Family

It becomes to easy, caught in dread and pressure, tied up with the unending battering of work and more work that all should be done yesterday and if not then surely today, to forget to breathe. To spend the minutes from waking up in the morning to going to sleep at night tossed into the maelstrom of words, trying to give them order by force, when force in a maelstrom is as useless as a raised sail on a ship in the heart of a gale. And so caught up, so panicked, so driven, to forget that the people who love us need to see us, speak with us, laugh with us, and that if we cannot do these things, then where is the freedom that we claim lies in working for ourselves? We are as much slaves, then, as any salaried corporate flunkie, and to hell with us.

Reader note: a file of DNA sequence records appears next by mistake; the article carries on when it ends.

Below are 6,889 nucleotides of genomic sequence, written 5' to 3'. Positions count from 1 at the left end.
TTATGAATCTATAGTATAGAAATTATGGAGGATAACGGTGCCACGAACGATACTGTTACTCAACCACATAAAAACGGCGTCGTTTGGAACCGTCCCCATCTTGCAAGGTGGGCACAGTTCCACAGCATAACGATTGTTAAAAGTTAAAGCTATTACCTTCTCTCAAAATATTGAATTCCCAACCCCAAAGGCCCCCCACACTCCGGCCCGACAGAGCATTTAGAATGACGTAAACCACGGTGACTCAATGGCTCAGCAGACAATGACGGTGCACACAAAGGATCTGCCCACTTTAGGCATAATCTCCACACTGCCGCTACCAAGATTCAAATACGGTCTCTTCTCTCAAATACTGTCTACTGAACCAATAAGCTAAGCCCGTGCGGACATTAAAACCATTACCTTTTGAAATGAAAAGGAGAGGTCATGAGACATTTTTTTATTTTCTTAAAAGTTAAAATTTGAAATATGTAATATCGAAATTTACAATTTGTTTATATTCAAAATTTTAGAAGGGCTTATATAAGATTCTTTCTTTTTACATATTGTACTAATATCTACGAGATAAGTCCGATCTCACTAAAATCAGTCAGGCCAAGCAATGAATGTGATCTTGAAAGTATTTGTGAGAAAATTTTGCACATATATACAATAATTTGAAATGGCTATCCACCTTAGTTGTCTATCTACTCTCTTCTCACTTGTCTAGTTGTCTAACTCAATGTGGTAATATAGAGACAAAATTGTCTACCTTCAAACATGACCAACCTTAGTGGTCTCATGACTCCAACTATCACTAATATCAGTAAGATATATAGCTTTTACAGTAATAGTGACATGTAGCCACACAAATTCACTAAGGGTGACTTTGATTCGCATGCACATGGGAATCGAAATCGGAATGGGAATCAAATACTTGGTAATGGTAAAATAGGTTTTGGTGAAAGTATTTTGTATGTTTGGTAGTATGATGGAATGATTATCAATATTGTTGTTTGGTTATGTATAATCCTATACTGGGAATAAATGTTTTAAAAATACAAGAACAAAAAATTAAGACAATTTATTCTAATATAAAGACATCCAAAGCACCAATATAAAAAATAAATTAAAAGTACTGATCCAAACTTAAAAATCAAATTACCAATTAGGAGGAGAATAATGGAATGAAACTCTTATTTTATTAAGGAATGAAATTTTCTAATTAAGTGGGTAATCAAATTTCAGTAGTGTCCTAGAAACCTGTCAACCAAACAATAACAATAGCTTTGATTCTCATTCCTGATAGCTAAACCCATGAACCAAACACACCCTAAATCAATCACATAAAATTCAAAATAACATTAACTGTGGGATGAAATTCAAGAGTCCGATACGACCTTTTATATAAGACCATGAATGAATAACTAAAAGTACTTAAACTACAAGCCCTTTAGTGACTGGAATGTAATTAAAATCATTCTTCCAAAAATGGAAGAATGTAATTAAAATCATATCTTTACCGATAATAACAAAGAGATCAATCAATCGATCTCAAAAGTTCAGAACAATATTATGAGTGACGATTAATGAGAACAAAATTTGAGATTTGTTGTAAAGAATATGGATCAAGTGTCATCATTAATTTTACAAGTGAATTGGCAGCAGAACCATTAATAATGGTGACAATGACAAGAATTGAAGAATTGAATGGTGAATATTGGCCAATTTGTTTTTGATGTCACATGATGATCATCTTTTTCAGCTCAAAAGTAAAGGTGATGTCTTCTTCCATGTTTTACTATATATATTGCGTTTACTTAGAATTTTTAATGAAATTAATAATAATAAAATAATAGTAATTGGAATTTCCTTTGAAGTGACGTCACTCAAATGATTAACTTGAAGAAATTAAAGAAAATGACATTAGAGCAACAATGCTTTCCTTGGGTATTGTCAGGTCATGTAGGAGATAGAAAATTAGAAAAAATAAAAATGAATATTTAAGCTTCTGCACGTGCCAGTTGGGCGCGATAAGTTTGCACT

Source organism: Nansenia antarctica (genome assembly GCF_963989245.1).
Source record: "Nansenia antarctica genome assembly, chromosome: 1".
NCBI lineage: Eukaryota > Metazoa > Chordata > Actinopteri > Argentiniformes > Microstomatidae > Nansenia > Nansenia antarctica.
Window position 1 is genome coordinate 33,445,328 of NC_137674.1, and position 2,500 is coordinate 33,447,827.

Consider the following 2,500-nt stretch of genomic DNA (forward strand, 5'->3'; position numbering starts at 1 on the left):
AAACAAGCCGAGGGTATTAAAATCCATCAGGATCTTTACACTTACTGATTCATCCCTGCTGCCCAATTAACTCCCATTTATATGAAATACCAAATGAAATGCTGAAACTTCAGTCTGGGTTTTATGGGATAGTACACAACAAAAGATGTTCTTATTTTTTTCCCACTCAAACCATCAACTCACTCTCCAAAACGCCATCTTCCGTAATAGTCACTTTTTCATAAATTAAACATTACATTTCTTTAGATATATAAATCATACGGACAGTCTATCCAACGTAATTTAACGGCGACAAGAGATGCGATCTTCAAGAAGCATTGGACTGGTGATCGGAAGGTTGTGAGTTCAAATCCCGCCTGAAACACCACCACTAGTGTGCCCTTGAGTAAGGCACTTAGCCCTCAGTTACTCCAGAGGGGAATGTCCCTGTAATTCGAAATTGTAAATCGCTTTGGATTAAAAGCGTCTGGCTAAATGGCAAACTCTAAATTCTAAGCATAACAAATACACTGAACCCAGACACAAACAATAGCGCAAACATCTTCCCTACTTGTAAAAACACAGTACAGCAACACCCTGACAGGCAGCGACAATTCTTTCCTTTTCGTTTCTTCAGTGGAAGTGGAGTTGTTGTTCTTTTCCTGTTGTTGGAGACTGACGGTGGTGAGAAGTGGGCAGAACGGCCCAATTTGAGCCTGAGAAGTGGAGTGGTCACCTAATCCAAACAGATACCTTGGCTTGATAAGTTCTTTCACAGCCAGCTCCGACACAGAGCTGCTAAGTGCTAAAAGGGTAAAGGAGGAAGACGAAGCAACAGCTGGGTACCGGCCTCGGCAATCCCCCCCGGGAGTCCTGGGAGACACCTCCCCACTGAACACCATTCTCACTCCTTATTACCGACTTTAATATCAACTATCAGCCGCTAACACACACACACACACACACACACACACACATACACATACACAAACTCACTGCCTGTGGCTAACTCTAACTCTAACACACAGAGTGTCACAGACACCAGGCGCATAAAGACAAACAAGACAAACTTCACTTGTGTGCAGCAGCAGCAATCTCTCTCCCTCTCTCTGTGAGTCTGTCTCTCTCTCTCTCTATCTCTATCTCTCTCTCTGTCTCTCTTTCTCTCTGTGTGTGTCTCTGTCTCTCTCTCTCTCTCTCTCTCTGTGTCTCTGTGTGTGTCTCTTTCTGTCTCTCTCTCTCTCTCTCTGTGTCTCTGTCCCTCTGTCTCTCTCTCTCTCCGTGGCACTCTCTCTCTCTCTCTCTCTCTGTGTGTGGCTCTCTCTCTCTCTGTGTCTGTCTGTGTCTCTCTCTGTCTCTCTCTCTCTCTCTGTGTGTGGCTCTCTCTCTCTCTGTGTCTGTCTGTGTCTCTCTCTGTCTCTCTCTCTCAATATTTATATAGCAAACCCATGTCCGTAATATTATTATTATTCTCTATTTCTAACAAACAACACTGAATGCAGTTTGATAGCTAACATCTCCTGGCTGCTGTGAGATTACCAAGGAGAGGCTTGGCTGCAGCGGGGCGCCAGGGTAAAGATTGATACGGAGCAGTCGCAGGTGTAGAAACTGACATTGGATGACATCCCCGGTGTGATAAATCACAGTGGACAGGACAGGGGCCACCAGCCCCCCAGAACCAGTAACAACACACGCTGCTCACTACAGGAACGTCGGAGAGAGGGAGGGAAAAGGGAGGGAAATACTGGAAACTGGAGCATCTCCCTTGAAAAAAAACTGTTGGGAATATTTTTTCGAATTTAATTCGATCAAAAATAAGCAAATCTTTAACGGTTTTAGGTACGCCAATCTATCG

I walked away from the work yesterday, knowing how hard things are and how tight, and tasting the fear, and said “enough, anyway”, and didn’t think about it again until this morning. This morning I’ll walk, or maybe run just a bit, and I’ll build a Lincoln-log house with my little kid, and talk to the bigger ones about their writing, their games, their plans. And the work will be there after I’ve remembered to breathe, and to live, and I’ll be better and maybe a bit saner, in the face of fear and madness, with some renewed strength. Maybe. And if not, I still will not look back when I am old and ask myself, “What the hell were you thinking?”

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About the author: Novelist, writing teacher, on a mission to reprint my out-of-print books and self-publish my new ones.

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